The AS Recycle Center, located on south campus, collects recycle from 600 barrels  located all over campus daily. The center is almost entirely student-run. Phot by Erik Simkins/The AS Review

The AS Recycle Center, located on south campus, collects recycle from 600 barrels located all over campus daily. The center is almost entirely student-run. Phot by Erik Simkins/The AS Review

By Alex Bacon/The AS Review

Employees at the AS Recycle Center sort paper while standing inside giant metal bins as cardboard cutouts of Chewbacca and Han Solo look down at them from the wall.  The “Star Wars” duo is one of the many discoveries the Recycle Center employees, who are almost all students, have salvaged from the recycle bins they collect.

“The Recycle Center provides opportunities for students, faculty and staff to effectively recycle on campus and seeks to educate the campus community on how to recycle properly and effectively,” Rachel King, the Recycle Center educator, said.

The Recycle Center is almost completely student-run.  There are usually 10 laborers and two managers who work part-time and one full-time coordinator.

“Everything that gets put in a barrel, we go through,” King said.

Aluminum, glass, plastic, cardboard: laborers sort almost 4,000 pounds of recyclables a day by hand.

Six hundred barrels are located on campus, including at least one barrel on every floor in every academic building, King said.  When students can’t find a barrel, King suggests looking a little harder and remembering where the barrels are for future reference.  Each one gets checked at least once a week, King said.  There are about two mixed paper barrels for each aluminum, glass and plastic barrel.

“We really do appreciate everything that gets put in the right place,” King said.

During sorting, laborers separate the garbage from the recyclable material.

“The garbage is all plastic bags and coffee cups,” King said.  “Things that people think are recyclable but aren’t.”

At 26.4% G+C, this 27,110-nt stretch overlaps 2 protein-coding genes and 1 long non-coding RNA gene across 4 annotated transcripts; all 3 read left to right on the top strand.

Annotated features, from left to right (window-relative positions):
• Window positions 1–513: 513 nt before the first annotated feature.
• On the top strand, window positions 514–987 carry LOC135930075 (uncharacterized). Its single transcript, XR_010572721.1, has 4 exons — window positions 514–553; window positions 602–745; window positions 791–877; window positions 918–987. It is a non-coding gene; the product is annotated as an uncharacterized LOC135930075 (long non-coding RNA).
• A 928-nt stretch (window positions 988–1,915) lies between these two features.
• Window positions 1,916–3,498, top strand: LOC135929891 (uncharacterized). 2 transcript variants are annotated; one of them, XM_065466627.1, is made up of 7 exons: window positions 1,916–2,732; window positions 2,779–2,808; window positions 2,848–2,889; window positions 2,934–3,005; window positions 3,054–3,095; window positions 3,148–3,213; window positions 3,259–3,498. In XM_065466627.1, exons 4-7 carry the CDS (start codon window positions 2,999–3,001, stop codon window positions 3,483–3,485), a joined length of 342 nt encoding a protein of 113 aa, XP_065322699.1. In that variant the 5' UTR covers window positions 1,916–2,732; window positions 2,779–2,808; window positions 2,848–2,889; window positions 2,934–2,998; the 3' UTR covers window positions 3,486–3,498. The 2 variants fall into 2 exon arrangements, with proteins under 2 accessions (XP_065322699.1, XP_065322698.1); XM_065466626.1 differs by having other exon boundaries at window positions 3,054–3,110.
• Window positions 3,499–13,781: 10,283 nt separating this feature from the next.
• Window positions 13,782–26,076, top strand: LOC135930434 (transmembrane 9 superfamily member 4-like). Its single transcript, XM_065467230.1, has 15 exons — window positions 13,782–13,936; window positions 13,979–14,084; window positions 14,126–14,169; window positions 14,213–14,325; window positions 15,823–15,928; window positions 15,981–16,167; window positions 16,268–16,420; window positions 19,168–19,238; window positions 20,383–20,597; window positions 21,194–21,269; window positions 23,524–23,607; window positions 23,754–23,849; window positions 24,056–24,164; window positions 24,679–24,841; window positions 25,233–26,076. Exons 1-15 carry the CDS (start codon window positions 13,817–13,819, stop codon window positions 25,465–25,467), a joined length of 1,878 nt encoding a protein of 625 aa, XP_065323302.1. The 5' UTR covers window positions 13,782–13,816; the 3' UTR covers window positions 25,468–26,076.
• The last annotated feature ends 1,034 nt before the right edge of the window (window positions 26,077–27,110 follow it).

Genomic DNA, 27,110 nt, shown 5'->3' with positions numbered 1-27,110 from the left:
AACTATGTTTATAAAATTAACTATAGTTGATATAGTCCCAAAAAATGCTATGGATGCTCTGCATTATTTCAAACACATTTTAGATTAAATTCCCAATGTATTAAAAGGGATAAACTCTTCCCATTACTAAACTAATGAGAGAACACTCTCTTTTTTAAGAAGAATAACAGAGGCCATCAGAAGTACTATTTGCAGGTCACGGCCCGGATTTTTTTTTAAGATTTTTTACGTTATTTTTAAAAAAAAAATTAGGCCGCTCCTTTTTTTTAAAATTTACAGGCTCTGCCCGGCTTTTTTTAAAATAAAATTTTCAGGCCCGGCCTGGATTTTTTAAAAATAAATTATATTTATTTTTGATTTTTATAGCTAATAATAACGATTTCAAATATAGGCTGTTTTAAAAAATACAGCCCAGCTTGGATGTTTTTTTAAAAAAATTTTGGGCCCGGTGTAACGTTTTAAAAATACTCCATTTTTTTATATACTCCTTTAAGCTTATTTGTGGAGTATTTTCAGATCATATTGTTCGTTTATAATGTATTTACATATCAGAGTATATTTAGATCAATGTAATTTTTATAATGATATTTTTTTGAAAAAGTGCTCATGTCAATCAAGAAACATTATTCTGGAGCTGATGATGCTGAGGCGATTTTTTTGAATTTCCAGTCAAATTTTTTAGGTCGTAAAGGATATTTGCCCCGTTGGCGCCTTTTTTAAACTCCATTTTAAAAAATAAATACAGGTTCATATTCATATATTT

According to Staff Manager Rachel Allison, coffee cups can be composted but not recycled because they’re lined with wax on the inside.  However, the plastic lid is recyclable, she said.  Plastic bags aren’t recyclable through the Recycle Center but can be taken back to grocery stores such as Haggen.  Most grocery stores have a receptacle for bags, which then get turned into, among other things, park benches and deck siding, Allison said.

Some other things the Recycle Center often sees that are not recyclable include foam-cored poster boards, cotton swabs, and the plastic covers and plastic spirals in spiral notebooks.  The inner paper and metal spirals can be recycled but plastic coated paper can’t.  King said getting notebooks with the spirals still attached is a pain, because they have to remove the spirals by hand, which is very time consuming.

Once sorted, the recyclables are either bought by an outside company or sold to an outside company. Whether the Recycle Center has to pay for materials to be removed or is able to sell the material depends on the market at the time. In the current market, aluminum is pretty easy to sell, King said, but for cardboard and paper they usually have to pay to have it taken away.

Photo by Erik Simkins/The AS Review

Photo by Erik Simkins/The AS Review

Funding for the Recycle Center comes from fees the dining halls, residence halls and maintenance pay for the service. The Recycle Center charges $160,000 a year, whereas Sanitary Service Company, the company Bellingham uses, would charge over $500,000 a year, Recycle Center Coordinator Richard Neyer said.

To make recycling a little easier on people, the Recycle Center is testing a new recycle system with small recycling bins in classrooms and lecture halls.  King said there is a lot of recyclable material that is thrown in classroom trash cans because there isn’t a recycling bin in the classroom.  She said it’s going to take some cooperation from maintenance but she thinks it’s going to go well.

Used battery receptacles are another new program being introduced by the Recycle Center.

“We want the campus community to know we’re here for them when it comes to batteries,” King said.

Currently five out of 11 residence halls have used battery receptacles, King said.  The Recycle Center is planning to put used battery containers in the remaining six residence halls and a giant battery receptacle in the AS Bookstore for staff, faculty and students living off campus.

Another goal of the Recycle Center is to create a sustainable campus by providing opportunities to reuse things, Allison said.  The recovery drive the Recycle Center holds in the dorms at the end of the year is a way for students to get rid of things they don’t want anymore and promote sustainability on campus.  These items are then donated to charity.

The Recycle Center has the same standards for recycling that the Sanitary Service Company has for recyclable material, according to Operations Manager Megan Link.  One guideline the Sanitary Service Company has is that aluminum cans and plastic bottles should be clean.  Plastic bottle lids are recyclable but should be removed from the bottle.  Pizza boxes are recyclable but paper plates and napkins are not.

For guidelines on what is recyclable and what is not, check out the Recycle Center’s Web site at recycle.as.wwu.edu.  For Sanitary Service Company standards and guidelines, visit www.ssc-inc.com.